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Inside the Ring
Question of the Day
Chinese satellite test
China recently conducted a space test involving two satellites that rendezvoused several hundred miles above Earth in a maneuver analysts say will likely boost Beijing’s anti-satellite weapons program.
The U.S. Strategic Command, the military nuclear warfighting command whose mission includes ensuring freedom of acton in space, tracked the two satellites but has not heard from the secretive Chinese military that runs Beijing’s space program, including its anti-satellite missile system.
“Our analysts determined there are two Chinese satellites in close proximity of each other,” a defense official told Inside the Ring. “We do not know if they have made physical contact. The Chinese have not contacted us regarding these satellites.”
There were concerns that a collision of the two orbiters would cause them to break up and create debris that could threaten other satellites and spacecraft.
China in January 2007 fired a ground-based anti-satellite missile that destroyed one of its orbiting weather satellites. The test created a debris field of thousands of pieces of metal that is expected to be a damage risk for satellites and spacecraft in that orbit for decades.
The defense official said the Pentagon wants all nations to “act responsibly in space to help prevent mishaps, misperceptions and mistrust.”
Strategic Command publishes data on satellites and debris in orbit on a website, www.space-track.org, specifically for “this effort to be a responsible actor in space,” the official said.
Military specialists say maneuvering close to satellites is a key capability for space warfare. The capability can be used for repairs, intelligence gathering, or during military operations for jamming, capturing or destroying satellites.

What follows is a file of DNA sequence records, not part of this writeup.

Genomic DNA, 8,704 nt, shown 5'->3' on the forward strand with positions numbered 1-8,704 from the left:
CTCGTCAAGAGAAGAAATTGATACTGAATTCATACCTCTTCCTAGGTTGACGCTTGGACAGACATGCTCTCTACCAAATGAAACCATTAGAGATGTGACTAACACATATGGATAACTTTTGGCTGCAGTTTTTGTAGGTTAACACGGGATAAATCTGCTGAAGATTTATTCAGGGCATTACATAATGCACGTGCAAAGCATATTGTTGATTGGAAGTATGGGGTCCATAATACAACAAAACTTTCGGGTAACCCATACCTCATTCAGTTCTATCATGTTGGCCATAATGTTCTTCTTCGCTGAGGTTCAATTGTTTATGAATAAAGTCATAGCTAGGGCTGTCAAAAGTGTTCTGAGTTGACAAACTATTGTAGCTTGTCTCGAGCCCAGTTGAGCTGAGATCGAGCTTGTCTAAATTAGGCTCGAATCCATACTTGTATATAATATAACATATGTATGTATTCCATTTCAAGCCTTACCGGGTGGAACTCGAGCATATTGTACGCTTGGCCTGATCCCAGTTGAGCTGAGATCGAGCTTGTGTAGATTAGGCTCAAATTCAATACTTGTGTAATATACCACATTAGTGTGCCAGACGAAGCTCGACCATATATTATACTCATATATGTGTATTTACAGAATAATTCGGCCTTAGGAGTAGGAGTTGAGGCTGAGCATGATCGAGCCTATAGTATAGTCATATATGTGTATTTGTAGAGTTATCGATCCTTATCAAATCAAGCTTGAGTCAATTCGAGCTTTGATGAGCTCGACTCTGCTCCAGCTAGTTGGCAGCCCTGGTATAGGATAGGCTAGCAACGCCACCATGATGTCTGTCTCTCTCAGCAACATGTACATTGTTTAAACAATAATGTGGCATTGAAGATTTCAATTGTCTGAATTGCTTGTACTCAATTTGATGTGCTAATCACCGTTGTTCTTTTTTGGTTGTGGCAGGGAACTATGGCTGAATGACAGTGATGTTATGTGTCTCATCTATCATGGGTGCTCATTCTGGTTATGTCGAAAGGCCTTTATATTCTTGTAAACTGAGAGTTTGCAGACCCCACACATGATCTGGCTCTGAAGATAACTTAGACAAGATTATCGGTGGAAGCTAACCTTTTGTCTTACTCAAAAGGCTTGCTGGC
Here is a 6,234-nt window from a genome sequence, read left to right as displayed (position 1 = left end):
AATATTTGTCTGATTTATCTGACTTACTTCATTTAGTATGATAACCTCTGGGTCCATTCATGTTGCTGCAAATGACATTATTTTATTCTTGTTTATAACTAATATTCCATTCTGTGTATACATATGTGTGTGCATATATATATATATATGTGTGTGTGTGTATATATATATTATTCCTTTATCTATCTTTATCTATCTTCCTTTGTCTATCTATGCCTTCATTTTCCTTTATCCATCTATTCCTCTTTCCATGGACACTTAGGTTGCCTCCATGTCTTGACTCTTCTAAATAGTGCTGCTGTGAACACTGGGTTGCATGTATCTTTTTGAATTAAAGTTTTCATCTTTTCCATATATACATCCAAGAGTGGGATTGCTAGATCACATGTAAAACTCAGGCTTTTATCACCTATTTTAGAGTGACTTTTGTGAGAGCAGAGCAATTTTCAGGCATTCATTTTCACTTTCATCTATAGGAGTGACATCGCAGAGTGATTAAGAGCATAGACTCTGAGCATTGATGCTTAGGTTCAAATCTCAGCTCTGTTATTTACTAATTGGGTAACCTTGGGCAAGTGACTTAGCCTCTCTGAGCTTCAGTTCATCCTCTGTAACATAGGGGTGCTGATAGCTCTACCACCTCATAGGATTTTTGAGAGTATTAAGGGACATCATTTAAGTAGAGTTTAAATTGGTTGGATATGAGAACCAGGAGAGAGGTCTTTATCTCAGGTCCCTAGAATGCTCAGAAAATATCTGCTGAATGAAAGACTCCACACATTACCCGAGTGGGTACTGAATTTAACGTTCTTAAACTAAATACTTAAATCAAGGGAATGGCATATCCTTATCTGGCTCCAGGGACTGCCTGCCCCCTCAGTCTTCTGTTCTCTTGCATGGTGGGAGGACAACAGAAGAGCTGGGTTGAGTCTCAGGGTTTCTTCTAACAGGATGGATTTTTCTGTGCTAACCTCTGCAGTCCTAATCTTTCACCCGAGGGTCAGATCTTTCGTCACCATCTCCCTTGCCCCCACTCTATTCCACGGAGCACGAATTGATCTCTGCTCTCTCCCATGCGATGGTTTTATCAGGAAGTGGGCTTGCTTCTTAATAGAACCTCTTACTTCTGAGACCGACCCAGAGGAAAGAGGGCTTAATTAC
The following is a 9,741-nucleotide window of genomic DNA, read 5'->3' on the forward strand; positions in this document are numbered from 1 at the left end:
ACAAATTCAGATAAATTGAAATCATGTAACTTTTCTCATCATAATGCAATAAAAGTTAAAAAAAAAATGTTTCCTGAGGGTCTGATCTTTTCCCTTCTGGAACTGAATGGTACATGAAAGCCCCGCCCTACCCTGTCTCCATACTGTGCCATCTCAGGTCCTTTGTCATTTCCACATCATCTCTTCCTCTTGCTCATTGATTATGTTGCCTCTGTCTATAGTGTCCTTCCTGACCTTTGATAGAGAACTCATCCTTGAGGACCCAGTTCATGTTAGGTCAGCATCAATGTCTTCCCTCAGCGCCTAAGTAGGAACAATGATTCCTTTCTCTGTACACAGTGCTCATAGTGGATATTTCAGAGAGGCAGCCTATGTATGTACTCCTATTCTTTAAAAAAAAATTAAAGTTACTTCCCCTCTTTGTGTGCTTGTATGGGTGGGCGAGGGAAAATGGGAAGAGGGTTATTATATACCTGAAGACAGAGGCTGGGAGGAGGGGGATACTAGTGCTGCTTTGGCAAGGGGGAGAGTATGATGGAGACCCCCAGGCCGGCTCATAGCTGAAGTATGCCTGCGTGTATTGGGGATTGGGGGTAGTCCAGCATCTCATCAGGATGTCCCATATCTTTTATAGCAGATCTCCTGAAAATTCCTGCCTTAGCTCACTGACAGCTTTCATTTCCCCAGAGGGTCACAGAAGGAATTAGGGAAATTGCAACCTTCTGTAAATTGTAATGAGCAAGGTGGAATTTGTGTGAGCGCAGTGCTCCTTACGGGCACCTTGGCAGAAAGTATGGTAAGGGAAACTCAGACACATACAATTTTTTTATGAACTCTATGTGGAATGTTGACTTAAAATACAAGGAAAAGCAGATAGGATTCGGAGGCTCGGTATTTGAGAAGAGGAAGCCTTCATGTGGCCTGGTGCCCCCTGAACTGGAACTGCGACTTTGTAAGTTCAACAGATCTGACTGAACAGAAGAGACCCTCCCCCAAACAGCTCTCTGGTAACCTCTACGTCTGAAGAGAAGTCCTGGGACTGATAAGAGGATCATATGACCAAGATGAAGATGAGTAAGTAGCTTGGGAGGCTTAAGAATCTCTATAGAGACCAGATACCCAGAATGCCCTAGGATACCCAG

The Pentagon is closely watching China’s space weapons program, which is considered a strategic asymmetric warfare tool to be used against U.S. commercial and military satellites in a conflict. The military uses satellites for everything from guiding missiles to navigating at sea. Officials said that China, using less than two dozen ASAT missiles, could cripple the U.S. military electronically with satellite attacks.
Internet news reports from Russia, China and the United States first reported last week that the two Chinese satellites conducted a close inspection of each other in near-Earth orbit on Aug. 22. One satellite identified as SJ-12 carried out a series of maneuvers in its rendezvous with an older satellite called SJ-06F.
After the encounter, the orbit of second satellite changed, indicating it may have been bumped by the maneuvering one. The Strategic Command data indicated that the satellites came as close as 200 meters from each other just before a possible collision.
Asked about the rendezvous, a second defense official referred to the Pentagon’s latest annual report on China’s military that warns Beijing is boosting its space warfare capabilities.
“China is expanding its space-based intelligence, surveillance, reconnaissance, navigation, and communications satellite constellations,” the report said. “In parallel, China is developing a multi-dimensional program to improve its capabilities to limit or prevent the use of space-based assets by potential adversaries during times of crisis or conflict.”
James Oberg, a space affairs analyst, said the rendezvous appears linked to the military, which is in charge of the all space programs in China.
© Copyright 2014 The Washington Times, LLC. Click here for reprint permission.
About the Author
Bill Gertz is a national security columnist for The Washington Times and senior editor at The Washington Free Beacon (www.freebeacon.com). He has been with The Times since 1985.
He is the author of six books, four of them national best-sellers. His latest book, “The Failure Factory,” on government bureaucracy and national security, was published in September 2008.
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